Comp and Circumstance
I have no doubt that compensation planning is at the top of mind for most business owners and leaders. We are having regular conversations with business owners around compensation planning. Although the topic isn’t unusual, the number of these conversations since the pandemic have certainly increased as business owners are recognizing the need. Why such the increase? It’s not just a motivational poster to say that your employees are your most valuable asset. With payroll costs averaging around 30% of a company’s revenue (or more for highly service orientated operations), your people are an investment, and it’s important to be investing wisely. It takes a careful and strategic approach to balance your companies financial health and operational goals with attracting, rewarding, and retaining employees.
What all do we consider in a compensation plan? Mostly, we are focusing on the tangible cash and non-cash benefits that can be assigned a value. Salary, bonus, incentive/commission, benefit contributions, retirement plans, etc. all go toward total compensation.
Direct cash compensation refers to the pay an employee receives for their work. Attracting qualified candidates to join your company. While everything that we are going to list here is important, “cash is king” and is the most significant piece to the package you offer employees. All too often, our Senior Recruiting Consultant, will be asked to find a candidate with unrealistic compensation rewards. Unfortunately, we can’t find you a CFO with ten years of progressive experience, a CPA, and demonstrated management of risk mitigation when your salary offered is $55,000. Employers must have realistic expectations when it comes to offering rewards.
Health and Well-being
Well-being perks can include benefits to promote a healthy harmony between work and home. These should include health benefits (don’t just offer the minimum) and EAPs, as well as gym memberships or mental health services. Also, the work environment you provide is a significant contributor to your well-being package.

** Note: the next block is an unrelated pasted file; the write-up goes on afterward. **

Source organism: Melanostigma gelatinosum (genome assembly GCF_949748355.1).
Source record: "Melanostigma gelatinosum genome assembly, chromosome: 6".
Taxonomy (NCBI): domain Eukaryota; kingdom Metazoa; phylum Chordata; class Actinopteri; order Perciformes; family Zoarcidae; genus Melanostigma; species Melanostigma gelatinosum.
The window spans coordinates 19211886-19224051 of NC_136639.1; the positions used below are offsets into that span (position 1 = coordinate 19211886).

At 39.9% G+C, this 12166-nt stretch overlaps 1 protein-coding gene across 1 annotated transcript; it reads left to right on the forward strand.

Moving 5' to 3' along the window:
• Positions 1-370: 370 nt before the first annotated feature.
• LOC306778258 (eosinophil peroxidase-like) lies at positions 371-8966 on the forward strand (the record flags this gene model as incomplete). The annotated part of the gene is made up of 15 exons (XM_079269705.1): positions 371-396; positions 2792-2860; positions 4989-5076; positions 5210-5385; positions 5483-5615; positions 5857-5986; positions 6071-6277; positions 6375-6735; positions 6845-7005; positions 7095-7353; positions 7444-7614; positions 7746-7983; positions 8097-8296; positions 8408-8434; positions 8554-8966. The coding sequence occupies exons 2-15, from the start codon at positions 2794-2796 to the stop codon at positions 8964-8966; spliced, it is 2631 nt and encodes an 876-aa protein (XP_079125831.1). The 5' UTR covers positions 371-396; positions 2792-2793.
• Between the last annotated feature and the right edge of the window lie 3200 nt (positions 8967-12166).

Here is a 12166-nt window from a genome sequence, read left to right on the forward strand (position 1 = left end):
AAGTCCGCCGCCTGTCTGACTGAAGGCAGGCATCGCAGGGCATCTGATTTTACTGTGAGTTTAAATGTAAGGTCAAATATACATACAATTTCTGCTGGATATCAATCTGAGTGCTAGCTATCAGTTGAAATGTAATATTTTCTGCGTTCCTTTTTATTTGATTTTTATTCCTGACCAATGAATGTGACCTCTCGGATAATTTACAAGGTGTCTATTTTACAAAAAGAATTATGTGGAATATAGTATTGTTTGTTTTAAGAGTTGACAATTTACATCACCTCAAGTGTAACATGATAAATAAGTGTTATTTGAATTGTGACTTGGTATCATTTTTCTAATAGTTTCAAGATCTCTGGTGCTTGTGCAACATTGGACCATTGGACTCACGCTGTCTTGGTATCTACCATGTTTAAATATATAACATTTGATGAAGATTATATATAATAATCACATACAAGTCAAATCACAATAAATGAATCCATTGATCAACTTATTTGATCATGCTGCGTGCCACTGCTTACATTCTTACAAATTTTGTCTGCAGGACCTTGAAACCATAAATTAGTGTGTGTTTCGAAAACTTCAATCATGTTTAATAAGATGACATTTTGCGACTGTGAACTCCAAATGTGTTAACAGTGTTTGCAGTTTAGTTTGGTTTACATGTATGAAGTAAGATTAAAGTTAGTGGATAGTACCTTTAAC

Benefits & Perks
Time off, remote working, childcare support, or home office allowances. Any of these would be considered additional perks for a company. Consider your products or services and how perks aligned with them might benefit employees to enhance your overall culture and mission.
Training & Development
If an employee feels they aren’t being paid well, and they aren’t getting opportunities to better themselves through training and development, they will feel they may not have the opportunity to make more at your organization. Having a career pathing plan with training opportunities will keep your employees motivated and engaged – and give them a reason to stay with your company.
While it should go without saying, recognizing your employees for their work and the impact they have on your organization is critical to a health culture and for employees to feel they are being treated according to their worth. Employees who feel that they are appreciated and acknowledged will stay longer, and, most importantly, will stay during hard times.
Many leaders know all of this, but still haven’t developed a compensation philosophy. Why is that? It’s a lot of work. However, once done, it will set up an infrastructure that will make everything easier from recruiting to performance management. Let’s break it down into steps:
Determine your compensation philosophy
Your compensation philosophy sounds daunting, but it’s really just your company putting down on paper how you commit to pay your employees. Consider these areas to be your best plan for a healthy compensation philosophy:
a. Market Competitiveness,
b. Performance Increases, and,
c. Managing Incentive Plans, etc.
Do your industry/market research
It’s hard to know what to pay if you don’t know what everyone else is paying. These trends determine the market rate, and if you aren’t keeping up, you won’t be able to hire or retain employees.
Look inward – internal equity is critical
A compensation strategy is not just for recruiting new talent. It’s for retaining the employees you have. All too often, compensation changes are made only to impact incoming talent and the existing staff is left behind. This leads to pay compression, or the even worse pay inversion, and your new hires end up making more than your long-term employees doing the same job.
Align your planning with your business goals
Establishing your compensation structure and philosophy should be as clear as establishing any organizational goals and planning. You have your mission, vision, and values, and you have your revenue goals. The only way you can achieve any of these is by having the right people in the right spots.
Get it on paper
Next is the step to take your philosophy, combine it with your research, align it with your goals, and put tactical steps into place. What will your starting rate be for employees? What will your pay ranges be for roles? What do you need to do to adjust current employees to get them to fit with the new structure? Note: one thing that also needs to be considered is Executive Compensation. That topic is worth another blog all its own. Just know that your Executive plans may vary from the rest of the structure, as will your expectation of these roles and how much of their pay can and should be tied to company performance.
Still feel a little overwhelmed? You aren’t alone. It’s a big job, and, unfortunately, that’s why it’s often overlooked. Having the right HR Partner to collaborate with you through the process is key. We can help you to establish your compensation philosophy and put a competitive compensation plan in place that will have new meaning and outcomes to your ROI.